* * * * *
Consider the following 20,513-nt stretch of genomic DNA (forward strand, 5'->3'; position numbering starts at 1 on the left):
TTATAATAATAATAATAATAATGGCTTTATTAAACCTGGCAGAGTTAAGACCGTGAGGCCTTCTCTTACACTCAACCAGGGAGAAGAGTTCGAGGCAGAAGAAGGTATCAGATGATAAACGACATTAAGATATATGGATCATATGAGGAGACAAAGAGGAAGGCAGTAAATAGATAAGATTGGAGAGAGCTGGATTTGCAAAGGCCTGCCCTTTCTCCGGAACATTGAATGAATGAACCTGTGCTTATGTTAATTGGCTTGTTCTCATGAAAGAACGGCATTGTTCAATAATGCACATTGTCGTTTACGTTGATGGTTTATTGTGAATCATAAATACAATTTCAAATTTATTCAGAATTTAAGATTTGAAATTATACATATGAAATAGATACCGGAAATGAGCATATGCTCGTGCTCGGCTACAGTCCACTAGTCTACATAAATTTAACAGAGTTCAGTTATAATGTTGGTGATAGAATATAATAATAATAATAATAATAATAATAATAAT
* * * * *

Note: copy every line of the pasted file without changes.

Consider the following 20,513-nt stretch of genomic DNA (forward strand, 5'->3'; position numbering starts at 1 on the left):
TTATAATAATAATAATAATAATGGCTTTATTAAACCTGGCAGAGTTAAGACCGTGAGGCCTTCTCTTACACTCAACCAGGGAGAAGAGTTCGAGGCAGAAGAAGGTATCAGATGATAAACGACATTAAGATATATGGATCATATGAGGAGACAAAGAGGAAGGCAGTAAATAGATAAGATTGGAGAGAGCTGGATTTGCAAAGGCCTGCCCTTTCTCCGGAACATTGAATGAATGAACCTGTGCTTATGTTAATTGGCTTGTTCTCATGAAAGAACGGCATTGTTCAATAATGCACATTGTCGTTTACGTTGATGGTTTATTGTGAATCATAAATACAATTTCAAATTTATTCAGAATTTAAGATTTGAAATTATACATATGAAATAGATACCGGAAATGAGCATATGCTCGTGCTCGGCTACAGTCCACTAGTCTACATAAATTTAACAGAGTTCAGTTATAATGTTGGTGATAGAATATAATAATAATAATAATAATAATAATAATAAT